Angela Marisol Roberts
Queen’s University: PhD Dissertation (2007)
Although the donor portrait was extremely popular throughout Europe and mainland Italy during the late Middle Ages, the few art historians who have addressed the subject have concluded that the motif was not popular in fourteenth-century Venice. The political structures of Venice and its citizens’ supposedly innate abhorrence of public expressions of individuality in the Republic are often cited as reasons for the absence of individual donor portraits; the examples that have survived are commonly interpreted as direct reflections of state or communal values. This dissertation challenges these previous conclusions and poses the following questions: Was donor portraiture popular in Venice, and in what forms? And how did the appearance and function of donor portraits in Venice compare with those from Europe and Byzantium? The evidence examined here includes a catalogue of 83 examples dated approximately between 1280 and 1413.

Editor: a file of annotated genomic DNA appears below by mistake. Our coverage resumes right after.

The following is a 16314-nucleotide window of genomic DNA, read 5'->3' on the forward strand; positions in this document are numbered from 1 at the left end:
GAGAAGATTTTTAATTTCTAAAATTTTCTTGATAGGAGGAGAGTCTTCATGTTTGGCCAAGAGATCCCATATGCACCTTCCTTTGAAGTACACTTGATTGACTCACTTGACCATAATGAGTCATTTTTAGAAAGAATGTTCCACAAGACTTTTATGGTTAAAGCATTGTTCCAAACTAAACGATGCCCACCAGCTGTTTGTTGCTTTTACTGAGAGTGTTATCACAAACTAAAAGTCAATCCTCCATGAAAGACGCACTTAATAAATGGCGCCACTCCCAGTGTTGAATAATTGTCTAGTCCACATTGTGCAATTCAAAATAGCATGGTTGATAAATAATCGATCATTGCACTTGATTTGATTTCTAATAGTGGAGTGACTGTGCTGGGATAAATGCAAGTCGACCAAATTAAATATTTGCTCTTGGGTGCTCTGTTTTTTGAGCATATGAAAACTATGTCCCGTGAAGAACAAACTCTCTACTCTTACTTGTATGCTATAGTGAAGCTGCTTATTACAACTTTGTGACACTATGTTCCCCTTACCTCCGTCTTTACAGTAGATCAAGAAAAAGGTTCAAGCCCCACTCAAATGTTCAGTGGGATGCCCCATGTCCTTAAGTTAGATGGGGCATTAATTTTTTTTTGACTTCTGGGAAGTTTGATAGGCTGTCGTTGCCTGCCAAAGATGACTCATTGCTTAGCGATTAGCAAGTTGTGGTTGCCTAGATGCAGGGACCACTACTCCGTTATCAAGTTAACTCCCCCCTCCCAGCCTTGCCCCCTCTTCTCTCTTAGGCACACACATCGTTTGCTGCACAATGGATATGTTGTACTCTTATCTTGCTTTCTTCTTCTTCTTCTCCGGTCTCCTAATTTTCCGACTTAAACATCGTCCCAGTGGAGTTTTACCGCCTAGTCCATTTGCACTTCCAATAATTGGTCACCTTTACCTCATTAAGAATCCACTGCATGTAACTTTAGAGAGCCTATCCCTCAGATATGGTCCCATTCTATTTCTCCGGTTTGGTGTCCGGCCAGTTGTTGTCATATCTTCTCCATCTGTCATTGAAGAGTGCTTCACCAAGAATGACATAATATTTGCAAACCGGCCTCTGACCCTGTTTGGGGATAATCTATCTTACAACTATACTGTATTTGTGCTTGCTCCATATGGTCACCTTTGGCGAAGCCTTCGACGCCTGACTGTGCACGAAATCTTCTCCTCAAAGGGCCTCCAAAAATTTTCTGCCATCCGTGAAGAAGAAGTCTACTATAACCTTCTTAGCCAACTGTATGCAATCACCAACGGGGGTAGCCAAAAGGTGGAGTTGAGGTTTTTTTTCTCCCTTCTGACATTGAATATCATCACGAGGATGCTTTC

I have attempted to reconstruct the social, political, and physical environments for these examples, and for those images that have been lost through centuries of changing trends and political upheaval. Through case studies of donor portrait subjects from a cross-section of Venetian society, including doges, nobles, cittadini, confraternity groups, and patrician women, it becomes clear that such images were, in fact, popular in late medieval Venice and that they were mostly intended for public viewing. Furthermore, the fact that donor portraits are rarely mentioned in the extant documents suggests that such imagery was considered conventional and that it posed no significant threat to the ideology of the Venetian state. Further examination of these visual documents, and analyses of socio-historical developments in the period indicate that donor portraits in Venice, like similar portraits in Byzantium and mainland Italy, mainly reflect personal concerns about family, status, wealth, and salvation. Their physical appearance likewise suggests that these images were intended for display within the confines of city parishes and that ultimately, in this context, donor portraiture in late medieval Venice was no more likely to reflect state ideologies than donor portraiture in other parts of Europe.